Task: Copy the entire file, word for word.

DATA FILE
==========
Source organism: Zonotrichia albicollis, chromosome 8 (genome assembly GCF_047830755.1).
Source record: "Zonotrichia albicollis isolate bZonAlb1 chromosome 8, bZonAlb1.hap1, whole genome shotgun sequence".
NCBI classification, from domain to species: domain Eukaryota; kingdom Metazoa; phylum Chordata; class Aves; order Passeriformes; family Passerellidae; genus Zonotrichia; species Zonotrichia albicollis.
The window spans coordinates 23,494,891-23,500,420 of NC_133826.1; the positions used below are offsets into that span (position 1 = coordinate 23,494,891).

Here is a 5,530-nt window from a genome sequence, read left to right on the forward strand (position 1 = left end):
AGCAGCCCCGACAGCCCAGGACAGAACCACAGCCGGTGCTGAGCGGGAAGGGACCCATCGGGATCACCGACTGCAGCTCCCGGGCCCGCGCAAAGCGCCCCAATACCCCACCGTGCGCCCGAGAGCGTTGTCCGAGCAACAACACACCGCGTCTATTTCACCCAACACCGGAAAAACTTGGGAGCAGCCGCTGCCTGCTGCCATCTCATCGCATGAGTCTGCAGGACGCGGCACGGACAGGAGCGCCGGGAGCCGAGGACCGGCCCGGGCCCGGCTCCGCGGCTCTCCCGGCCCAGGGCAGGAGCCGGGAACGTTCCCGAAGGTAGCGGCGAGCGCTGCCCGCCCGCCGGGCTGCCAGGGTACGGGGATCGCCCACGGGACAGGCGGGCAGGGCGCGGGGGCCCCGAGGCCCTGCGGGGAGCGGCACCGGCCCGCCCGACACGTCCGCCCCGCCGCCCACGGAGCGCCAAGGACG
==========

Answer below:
Source organism: Zonotrichia albicollis, chromosome 8 (genome assembly GCF_047830755.1).
Source record: "Zonotrichia albicollis isolate bZonAlb1 chromosome 8, bZonAlb1.hap1, whole genome shotgun sequence".
NCBI classification, from domain to species: domain Eukaryota; kingdom Metazoa; phylum Chordata; class Aves; order Passeriformes; family Passerellidae; genus Zonotrichia; species Zonotrichia albicollis.
The window spans coordinates 23,494,891-23,500,420 of NC_133826.1; the positions used below are offsets into that span (position 1 = coordinate 23,494,891).

Here is a 5,530-nt window from a genome sequence, read left to right on the forward strand (position 1 = left end):
AGCAGCCCCGACAGCCCAGGACAGAACCACAGCCGGTGCTGAGCGGGAAGGGACCCATCGGGATCACCGACTGCAGCTCCCGGGCCCGCGCAAAGCGCCCCAATACCCCACCGTGCGCCCGAGAGCGTTGTCCGAGCAACAACACACCGCGTCTATTTCACCCAACACCGGAAAAACTTGGGAGCAGCCGCTGCCTGCTGCCATCTCATCGCATGAGTCTGCAGGACGCGGCACGGACAGGAGCGCCGGGAGCCGAGGACCGGCCCGGGCCCGGCTCCGCGGCTCTCCCGGCCCAGGGCAGGAGCCGGGAACGTTCCCGAAGGTAGCGGCGAGCGCTGCCCGCCCGCCGGGCTGCCAGGGTACGGGGATCGCCCACGGGACAGGCGGGCAGGGCGCGGGGGCCCCGAGGCCCTGCGGGGAGCGGCACCGGCCCGCCCGACACGTCCGCCCCGCCGCCCACGGAGCGCCAAGGACG